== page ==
February is known as the month of love and to celebrate, we thought we’d show a little appreciation to some of our favourite marketing campaigns.

Four members of the Pace team, from four different departments (Client Services, PR, Digital and Design) have chipped in with their points of view, and told us what they think makes these particular campaigns so special 💕

Amy, Account Manager – Enamoured with eggs

2019 is off to a great start for marketing campaigns – but my very favourite has to be Eugene the egg; Instagram’s newest star.

This little hard-boiled chap kicked off the year raking in 52.7 million likes, 10.1 million followers and gaining that coveted blue tick verification. To put this into perspective, an image of an egg beat Justin Bieber’s engagement photo, Beyonce’s pregnancy announcement and Kim and Kanye’s wedding photo.

It then surpassed Kylie Jenner’s World-Record-holding image of newborn Stormi – in just nine days. That’s right, Eugene the Egg now holds the World Record for number of likes on one photo.

So, was Eugene’s only goal to push the Instagram elite off their pedestals?

Absolutely not! After achieving the World Record, a total of six images of the egg – with varying levels of damage – were posted to the account.  The fifth showed it patched up like an American football and the last post was a short video of it cracking wide open with the message ‘the pressure of social media is getting to me. If you’re struggling, talk to someone too.’

The team behind the egg had, in fact, produced an advertisement to be aired during America’s most prestigious and visible slot – the Super Bowl.

During this ad, the egg spoke of how going viral had affected its wellbeing – essentially, how it had ‘cracked’ under the pressure of social media, and went on to direct viewers to the charity Mental Health America.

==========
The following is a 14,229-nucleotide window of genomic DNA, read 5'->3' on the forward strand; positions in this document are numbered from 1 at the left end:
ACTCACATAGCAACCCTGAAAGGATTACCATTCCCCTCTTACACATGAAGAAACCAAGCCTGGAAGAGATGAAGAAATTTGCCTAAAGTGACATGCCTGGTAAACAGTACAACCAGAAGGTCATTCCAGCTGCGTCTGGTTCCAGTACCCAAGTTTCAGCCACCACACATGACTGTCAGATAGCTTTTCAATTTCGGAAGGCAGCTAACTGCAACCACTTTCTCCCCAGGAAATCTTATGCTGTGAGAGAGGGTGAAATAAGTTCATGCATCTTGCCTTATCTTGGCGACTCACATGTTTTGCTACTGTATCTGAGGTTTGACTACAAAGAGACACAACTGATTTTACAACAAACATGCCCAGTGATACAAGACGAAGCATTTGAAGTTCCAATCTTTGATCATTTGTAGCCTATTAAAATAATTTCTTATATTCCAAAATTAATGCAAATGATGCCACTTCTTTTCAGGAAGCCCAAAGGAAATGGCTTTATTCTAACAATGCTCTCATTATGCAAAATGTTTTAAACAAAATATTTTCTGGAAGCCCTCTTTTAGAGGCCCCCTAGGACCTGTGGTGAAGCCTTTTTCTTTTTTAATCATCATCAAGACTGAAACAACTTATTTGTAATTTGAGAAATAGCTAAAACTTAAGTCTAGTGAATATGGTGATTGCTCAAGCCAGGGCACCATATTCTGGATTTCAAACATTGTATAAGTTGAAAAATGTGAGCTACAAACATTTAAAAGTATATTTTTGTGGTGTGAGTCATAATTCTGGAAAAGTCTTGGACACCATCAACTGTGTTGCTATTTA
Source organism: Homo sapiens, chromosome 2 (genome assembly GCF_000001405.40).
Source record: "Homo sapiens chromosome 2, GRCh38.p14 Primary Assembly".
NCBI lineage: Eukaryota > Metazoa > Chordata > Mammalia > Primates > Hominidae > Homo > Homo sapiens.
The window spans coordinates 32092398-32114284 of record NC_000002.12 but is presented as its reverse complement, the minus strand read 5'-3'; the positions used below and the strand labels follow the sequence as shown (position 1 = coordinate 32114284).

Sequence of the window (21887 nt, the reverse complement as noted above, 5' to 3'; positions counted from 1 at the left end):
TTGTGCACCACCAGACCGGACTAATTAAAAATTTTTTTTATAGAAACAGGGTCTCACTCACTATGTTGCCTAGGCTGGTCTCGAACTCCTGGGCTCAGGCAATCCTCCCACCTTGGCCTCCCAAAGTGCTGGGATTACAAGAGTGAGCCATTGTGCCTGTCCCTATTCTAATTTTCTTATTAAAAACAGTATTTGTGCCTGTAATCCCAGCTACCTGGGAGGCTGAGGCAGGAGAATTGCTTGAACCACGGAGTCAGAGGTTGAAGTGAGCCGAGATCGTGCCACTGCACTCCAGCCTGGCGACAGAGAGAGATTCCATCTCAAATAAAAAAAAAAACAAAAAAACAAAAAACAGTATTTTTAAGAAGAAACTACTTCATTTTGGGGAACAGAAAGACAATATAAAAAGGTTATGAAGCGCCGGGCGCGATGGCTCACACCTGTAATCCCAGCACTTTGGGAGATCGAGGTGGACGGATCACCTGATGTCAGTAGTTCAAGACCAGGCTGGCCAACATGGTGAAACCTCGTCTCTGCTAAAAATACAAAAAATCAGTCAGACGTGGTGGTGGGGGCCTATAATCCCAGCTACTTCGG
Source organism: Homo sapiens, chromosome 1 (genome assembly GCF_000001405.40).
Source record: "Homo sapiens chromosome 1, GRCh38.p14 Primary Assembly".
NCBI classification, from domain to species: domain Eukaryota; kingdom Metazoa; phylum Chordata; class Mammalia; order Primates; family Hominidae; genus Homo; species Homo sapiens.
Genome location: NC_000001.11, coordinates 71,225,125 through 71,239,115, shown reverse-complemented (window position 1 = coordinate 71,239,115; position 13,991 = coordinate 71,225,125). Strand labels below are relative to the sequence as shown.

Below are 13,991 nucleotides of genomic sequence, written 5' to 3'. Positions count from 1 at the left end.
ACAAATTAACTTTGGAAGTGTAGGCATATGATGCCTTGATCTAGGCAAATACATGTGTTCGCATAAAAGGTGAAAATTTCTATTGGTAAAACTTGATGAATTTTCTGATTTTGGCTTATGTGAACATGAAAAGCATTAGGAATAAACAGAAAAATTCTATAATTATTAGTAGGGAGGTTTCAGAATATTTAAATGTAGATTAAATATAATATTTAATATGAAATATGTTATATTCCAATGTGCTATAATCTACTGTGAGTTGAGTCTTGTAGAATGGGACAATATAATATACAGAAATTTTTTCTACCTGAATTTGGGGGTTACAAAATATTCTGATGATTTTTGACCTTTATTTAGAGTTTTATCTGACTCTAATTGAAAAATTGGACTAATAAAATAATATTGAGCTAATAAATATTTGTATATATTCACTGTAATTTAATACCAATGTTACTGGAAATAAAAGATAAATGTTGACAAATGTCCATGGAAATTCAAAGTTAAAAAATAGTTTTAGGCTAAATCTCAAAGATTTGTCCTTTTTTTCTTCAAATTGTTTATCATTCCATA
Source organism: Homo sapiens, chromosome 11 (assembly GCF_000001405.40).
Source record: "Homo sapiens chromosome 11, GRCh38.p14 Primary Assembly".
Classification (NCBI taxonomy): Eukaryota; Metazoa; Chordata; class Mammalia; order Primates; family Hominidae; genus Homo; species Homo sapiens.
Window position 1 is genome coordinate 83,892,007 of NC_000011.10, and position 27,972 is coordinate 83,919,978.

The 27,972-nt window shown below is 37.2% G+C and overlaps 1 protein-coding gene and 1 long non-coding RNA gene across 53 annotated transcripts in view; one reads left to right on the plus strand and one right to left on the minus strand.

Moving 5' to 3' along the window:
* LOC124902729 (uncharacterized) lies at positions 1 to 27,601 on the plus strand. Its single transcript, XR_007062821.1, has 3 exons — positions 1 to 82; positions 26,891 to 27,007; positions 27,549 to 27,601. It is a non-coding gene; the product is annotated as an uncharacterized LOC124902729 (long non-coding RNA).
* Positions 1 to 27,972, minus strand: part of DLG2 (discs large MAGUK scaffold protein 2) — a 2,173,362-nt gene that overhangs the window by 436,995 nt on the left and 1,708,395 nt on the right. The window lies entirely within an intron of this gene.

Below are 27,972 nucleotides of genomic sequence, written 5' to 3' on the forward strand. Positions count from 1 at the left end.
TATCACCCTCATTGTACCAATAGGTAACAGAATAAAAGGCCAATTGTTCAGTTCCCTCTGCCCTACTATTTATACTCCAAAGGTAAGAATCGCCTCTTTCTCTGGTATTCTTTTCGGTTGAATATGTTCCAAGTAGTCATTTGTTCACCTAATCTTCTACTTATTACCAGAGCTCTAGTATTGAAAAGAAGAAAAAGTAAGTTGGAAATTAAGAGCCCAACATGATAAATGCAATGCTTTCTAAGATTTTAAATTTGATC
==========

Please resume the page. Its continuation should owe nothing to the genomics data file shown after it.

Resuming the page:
With 1 in 5 Americans currently suffering from mental health problems, it was great to see Eugene used to deliver a positive message around mental health to a huge platform.

A cracking campaign highlighting the eggcellent power of a great social media campaign!

Hannah, PR Executive – Smitten with Sainsbury’s

I absolutely love love, which is probably why one of my favourite marketing campaigns focuses on Valentine’s Day itself.

Created by the team at Sainsbury’s, the supermarket encourages the nation to ‘Go All In’ this Valentine’s Day – to treat a loved one to a homecooked meal, a movie night or something with meaning that really matters, rather than flashing the cash on material items.

As they say, home is where the heart is, and the Sainsbury’s TV ad really brings this messaging home. Featuring couples young and old, the Valentine’s Day campaign captures people of all ages and backgrounds. My highlight is the older gent wrapping his wife’s present, which actually made my heart melt…

Using black and white footage throughout sets the scene and creates a little romance, and the supermarket giant still manages to stamp its trademark style over the advertisement with the well-known quirky colour pictures and fonts – creating a fresh feel that reinforces the Sainsbury’s brand. It’s instantly recognisable.

The Sainsbury’s Valentine’s Day ad follows on from the successful Christmas campaign that featured school children performing in their Christmas play – an ad which received nation-wide praise.